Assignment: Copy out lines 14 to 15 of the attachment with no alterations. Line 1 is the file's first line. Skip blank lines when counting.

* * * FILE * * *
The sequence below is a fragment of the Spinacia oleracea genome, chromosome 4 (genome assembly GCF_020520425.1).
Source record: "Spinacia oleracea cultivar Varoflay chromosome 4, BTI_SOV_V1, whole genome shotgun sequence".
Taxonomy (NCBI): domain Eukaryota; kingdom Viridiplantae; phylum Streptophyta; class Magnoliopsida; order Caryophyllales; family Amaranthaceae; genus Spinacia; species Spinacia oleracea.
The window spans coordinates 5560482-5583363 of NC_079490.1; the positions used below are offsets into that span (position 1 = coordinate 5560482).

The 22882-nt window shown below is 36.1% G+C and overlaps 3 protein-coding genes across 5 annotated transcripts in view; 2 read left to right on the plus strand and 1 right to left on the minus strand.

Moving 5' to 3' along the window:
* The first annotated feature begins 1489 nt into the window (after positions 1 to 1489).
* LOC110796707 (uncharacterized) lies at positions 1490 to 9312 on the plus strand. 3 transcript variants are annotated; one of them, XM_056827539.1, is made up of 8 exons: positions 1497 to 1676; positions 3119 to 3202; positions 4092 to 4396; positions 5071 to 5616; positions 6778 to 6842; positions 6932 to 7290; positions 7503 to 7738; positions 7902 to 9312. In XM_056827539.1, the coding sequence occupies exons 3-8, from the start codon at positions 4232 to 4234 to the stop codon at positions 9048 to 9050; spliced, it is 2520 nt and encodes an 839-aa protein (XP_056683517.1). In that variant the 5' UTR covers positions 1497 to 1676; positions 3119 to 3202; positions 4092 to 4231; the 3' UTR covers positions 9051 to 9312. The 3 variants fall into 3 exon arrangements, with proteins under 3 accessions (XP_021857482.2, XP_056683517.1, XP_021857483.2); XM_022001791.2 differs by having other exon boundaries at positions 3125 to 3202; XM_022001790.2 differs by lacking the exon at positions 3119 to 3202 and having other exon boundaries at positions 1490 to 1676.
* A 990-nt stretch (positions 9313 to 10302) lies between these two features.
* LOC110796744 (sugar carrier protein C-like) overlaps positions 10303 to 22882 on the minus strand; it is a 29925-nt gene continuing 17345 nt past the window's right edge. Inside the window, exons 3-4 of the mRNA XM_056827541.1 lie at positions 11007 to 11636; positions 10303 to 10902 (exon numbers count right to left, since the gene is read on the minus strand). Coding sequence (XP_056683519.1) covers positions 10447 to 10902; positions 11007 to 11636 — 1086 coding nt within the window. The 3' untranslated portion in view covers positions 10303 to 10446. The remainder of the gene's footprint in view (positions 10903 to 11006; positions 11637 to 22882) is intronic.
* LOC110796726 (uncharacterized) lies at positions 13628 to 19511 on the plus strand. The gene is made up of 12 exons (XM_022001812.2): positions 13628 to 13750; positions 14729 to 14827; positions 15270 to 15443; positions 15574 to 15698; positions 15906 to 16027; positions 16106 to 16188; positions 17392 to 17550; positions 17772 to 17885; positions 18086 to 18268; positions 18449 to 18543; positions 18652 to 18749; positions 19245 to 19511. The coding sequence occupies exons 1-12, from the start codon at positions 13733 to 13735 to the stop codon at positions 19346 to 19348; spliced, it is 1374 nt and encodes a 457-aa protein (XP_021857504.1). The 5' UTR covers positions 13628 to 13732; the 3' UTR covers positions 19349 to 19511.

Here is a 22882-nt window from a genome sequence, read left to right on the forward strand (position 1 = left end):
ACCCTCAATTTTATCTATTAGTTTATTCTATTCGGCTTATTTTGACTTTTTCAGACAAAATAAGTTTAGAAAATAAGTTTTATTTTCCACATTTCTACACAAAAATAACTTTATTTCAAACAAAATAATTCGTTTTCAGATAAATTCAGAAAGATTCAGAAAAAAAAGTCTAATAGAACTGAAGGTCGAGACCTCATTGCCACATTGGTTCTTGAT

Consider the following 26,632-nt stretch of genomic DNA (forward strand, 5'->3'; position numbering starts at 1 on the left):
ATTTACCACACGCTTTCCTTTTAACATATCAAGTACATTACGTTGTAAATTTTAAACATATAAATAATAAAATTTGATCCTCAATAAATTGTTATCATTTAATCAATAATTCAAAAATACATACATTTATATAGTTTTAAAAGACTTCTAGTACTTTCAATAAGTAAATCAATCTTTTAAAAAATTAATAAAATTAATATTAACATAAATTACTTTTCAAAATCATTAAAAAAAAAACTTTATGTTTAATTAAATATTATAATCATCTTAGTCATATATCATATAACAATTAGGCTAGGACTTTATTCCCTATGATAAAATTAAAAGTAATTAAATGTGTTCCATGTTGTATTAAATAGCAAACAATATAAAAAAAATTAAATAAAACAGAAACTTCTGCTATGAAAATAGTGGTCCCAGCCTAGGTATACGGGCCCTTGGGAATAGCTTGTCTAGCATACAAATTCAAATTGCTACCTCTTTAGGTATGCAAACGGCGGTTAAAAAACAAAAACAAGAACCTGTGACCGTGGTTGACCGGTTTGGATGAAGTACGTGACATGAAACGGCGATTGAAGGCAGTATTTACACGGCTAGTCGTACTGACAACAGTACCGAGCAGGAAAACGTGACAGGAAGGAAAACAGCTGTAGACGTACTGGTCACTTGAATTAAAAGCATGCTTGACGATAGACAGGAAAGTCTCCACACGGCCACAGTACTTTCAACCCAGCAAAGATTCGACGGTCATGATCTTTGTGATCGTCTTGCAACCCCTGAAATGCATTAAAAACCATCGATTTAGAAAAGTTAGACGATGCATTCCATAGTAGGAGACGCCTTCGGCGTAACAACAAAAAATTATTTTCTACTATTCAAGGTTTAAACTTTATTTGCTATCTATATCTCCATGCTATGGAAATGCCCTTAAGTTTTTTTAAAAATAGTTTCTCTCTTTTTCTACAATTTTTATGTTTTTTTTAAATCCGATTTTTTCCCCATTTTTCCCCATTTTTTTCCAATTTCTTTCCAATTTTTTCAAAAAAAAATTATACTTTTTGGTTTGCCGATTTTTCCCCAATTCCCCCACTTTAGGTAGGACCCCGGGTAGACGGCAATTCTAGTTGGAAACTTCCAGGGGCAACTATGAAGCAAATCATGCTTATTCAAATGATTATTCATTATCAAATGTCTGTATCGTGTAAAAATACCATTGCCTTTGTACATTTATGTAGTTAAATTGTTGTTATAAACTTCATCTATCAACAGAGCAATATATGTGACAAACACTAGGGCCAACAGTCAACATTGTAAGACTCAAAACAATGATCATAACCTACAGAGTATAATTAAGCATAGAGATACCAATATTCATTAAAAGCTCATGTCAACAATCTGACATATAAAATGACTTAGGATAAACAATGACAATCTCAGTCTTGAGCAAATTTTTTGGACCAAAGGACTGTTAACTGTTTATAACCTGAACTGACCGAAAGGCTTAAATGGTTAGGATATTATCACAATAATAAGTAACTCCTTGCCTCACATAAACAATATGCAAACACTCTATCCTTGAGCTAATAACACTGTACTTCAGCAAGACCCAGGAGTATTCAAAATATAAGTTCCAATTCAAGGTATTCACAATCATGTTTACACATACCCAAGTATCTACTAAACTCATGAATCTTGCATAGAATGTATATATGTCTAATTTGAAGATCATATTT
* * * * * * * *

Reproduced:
Consider the following 26,632-nt stretch of genomic DNA (forward strand, 5'->3'; position numbering starts at 1 on the left):
ATTTACCACACGCTTTCCTTTTAACATATCAAGTACATTACGTTGTAAATTTTAAACATATAAATAATAAAATTTGATCCTCAATAAATTGTTATCATTTAATCAATAATTCAAAAATACATACATTTATATAGTTTTAAAAGACTTCTAGTACTTTCAATAAGTAAATCAATCTTTTAAAAAATTAATAAAATTAATATTAACATAAATTACTTTTCAAAATCATTAAAAAAAAAACTTTATGTTTAATTAAATATTATAATCATCTTAGTCATATATCATATAACAATTAGGCTAGGACTTTATTCCCTATGATAAAATTAAAAGTAATTAAATGTGTTCCATGTTGTATTAAATAGCAAACAATATAAAAAAAATTAAATAAAACAGAAACTTCTGCTATGAAAATAGTGGTCCCAGCCTAGGTATACGGGCCCTTGGGAATAGCTTGTCTAGCATACAAATTCAAATTGCTACCTCTTTAGGTATGCAAACGGCGGTTAAAAAACAAAAACAAGAACCTGTGACCGTGGTTGACCGGTTTGGATGAAGTACGTGACATGAAACGGCGATTGAAGGCAGTATTTACACGGCTAGTCGTACTGACAACAGTACCGAGCAGGAAAACGTGACAGGAAGGAAAACAGCTGTAGACGTACTGGTCACTTGAATTAAAAGCATGCTTGACGATAGACAGGAAAGTCTCCACACGGCCACAGTACTTTCAACCCAGCAAAGATTCGACGGTCATGATCTTTGTGATCGTCTTGCAACCCCTGAAATGCATTAAAAACCATCGATTTAGAAAAGTTAGACGATGCATTCCATAGTAGGAGACGCCTTCGGCGTAACAACAAAAAATTATTTTCTACTATTCAAGGTTTAAACTTTATTTGCTATCTATATCTCCATGCTATGGAAATGCCCTTAAGTTTTTTTAAAAATAGTTTCTCTCTTTTTCTACAATTTTTATGTTTTTTTTAAATCCGATTTTTTCCCCATTTTTCCCCATTTTTTTCCAATTTCTTTCCAATTTTTTCAAAAAAAAATTATACTTTTTGGTTTGCCGATTTTTCCCCAATTCCCCCACTTTAGGTAGGACCCCGGGTAGACGGCAATTCTAGTTGGAAACTTCCAGGGGCAACTATGAAGCAAATCATGCTTATTCAAATGATTATTCATTATCAAATGTCTGTATCGTGTAAAAATACCATTGCCTTTGTACATTTATGTAGTTAAATTGTTGTTATAAACTTCATCTATCAACAGAGCAATATATGTGACAAACACTAGGGCCAACAGTCAACATTGTAAGACTCAAAACAATGATCATAACCTACAGAGTATAATTAAGCATAGAGATACCAATATTCATTAAAAGCTCATGTCAACAATCTGACATATAAAATGACTTAGGATAAACAATGACAATCTCAGTCTTGAGCAAATTTTTTGGACCAAAGGACTGTTAACTGTTTATAACCTGAACTGACCGAAAGGCTTAAATGGTTAGGATATTATCACAATAATAAGTAACTCCTTGCCTCACATAAACAATATGCAAACACTCTATCCTTGAGCTAATAACACTGTACTTCAGCAAGACCCAGGAGTATTCAAAATATAAGTTCCAATTCAAGGTATTCACAATCATGTTTACACATACCCAAGTATCTACTAAACTCATGAATCTTGCATAGAATGTATATATGTCTAATTTGAAGATCATATTT